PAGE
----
10 day's to race day - La Gomera

Our fourth day on the island started a little later than normal. After two days of tedious food and snack bag provision packing we decided to kick the day off at 9 am. 

We started by trying to find a boat shop to buy nessesary retrieval lines and landyards (small segments of rope that hold vital parts together on deck should the elements come into play) for the boat so that we can pass scrutinering scheduled for 11am Fri morning. Upon finding the shop we found all rope had been bought and the shelves stocked from top to bottom with harpoon guns.

We made our way to the boat and started to unpack and lay out all items on the dock to make sure we have everything and just as importantly - to work out where it was all going to go! It is becoming quickly apparent that we have more than we can fit in the boat.

Bobby made his daily visit to the race office to go over nessesary meeting times and finalise the quotes on the boat and where they will be placed. Henry, James and Fergus, with more freedom to move about on deck, now that the bulk of food etc had been stowed away, revelled in trying out our three different seat options for the boat. After a quick lunch which normally consists of meatballs on chips the team bought, organised and planned the ballast water and where it will go. This is of vital importance as it is the main weight of the boat and should she get pulled about in a storm the ballast will help keep her straight and steady against the waves and also self right should tiny dancer get capsized in a storm.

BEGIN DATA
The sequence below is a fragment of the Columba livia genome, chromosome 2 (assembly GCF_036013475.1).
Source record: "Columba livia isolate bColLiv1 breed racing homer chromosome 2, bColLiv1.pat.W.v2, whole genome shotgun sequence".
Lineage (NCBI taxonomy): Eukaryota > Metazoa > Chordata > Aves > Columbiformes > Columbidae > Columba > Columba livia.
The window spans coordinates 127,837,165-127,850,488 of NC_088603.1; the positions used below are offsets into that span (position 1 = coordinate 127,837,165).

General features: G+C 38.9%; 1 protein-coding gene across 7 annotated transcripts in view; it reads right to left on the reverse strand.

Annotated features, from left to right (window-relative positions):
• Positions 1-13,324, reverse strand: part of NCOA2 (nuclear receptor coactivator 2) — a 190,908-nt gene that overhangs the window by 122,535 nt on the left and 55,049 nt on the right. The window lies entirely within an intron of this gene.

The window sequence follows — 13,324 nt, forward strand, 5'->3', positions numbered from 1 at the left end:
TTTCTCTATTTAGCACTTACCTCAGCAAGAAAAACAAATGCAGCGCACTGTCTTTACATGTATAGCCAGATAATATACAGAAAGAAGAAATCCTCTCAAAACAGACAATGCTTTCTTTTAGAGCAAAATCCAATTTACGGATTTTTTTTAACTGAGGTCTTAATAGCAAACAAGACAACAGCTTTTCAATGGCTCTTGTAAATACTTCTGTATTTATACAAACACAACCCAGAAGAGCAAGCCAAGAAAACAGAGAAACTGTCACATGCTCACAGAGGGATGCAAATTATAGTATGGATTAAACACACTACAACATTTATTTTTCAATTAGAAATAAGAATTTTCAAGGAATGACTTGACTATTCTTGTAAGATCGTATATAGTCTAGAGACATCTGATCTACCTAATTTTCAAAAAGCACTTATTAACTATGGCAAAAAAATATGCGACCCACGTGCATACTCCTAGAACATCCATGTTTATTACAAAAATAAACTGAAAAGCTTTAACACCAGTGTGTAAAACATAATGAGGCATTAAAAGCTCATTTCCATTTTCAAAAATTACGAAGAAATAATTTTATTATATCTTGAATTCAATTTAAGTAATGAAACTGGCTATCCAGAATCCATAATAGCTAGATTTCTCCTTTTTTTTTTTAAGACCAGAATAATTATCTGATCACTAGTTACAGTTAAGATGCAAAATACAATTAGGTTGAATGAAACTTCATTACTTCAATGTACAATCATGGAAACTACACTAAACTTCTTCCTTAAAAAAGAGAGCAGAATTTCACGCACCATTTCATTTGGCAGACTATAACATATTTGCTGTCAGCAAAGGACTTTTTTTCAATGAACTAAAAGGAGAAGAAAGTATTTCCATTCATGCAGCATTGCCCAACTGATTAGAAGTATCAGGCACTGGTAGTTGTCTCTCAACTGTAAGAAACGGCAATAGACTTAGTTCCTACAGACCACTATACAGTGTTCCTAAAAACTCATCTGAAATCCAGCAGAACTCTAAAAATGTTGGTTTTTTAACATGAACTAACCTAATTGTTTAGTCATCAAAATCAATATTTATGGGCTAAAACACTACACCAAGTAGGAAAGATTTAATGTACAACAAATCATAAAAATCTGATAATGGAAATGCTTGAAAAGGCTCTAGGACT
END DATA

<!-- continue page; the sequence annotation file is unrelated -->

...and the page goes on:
We had to tape the tops of the 133 - 1.5 litre bottles with masking tape so that the race officer named Ian Couch (previously military!) could sign each one  at the sealing point. The reason for this is that all teams have to take a min requirement of 200 litres of water for ballast that must never get opened. Unless real emergency when both automatic and manual water makers break and the crew need urgent supply. Even then we are allowed only 50 litres and anything over will constitute in time penalties! Ian however was very impressed with our plan on how to store the water and upon him asking if we were In it to race and win or cross and accomplish (two very different objectives when planning weight of boat etc) the huge feat facing us we all found ourselves in the same unified mutterings of - we want to win but with relative comfort.

All teams were given a briefing on how the power anchor worked. This is deployed in times of rough seas and squalls so that you are straight on with the waves and also stops you from going backwards. It is basically a small parachute that gets fed out of the front of the boat on fwo rope lines up to 80 metres.

As the sun starts going to bed we packed the water into the boat and decided to finish for the day. The captain of the next door boat boat - row to recovery called us over in a hushed voice and showed us his prize possession - a water ballon catapult that reaches 100 metres. We then preceded to bombard the boats and crew at the other end of the mariner with cheers from the boats in the middle.  A welcome distraction and end to yet another busy day.

We joined all crews in the local hangout run by a crazy gomerian named manolo, picked from the standard menu of pizza and pastas and finished the evening.

At the end of day four we as a team are much more relaxed in the knowledge of how certain procedures are performed at sea and our next weeks plan and schedual. Hoping we pass scrutineering tomorrow, we can get the boat in the water for Saturday and do our 24 row at sea on Sunday.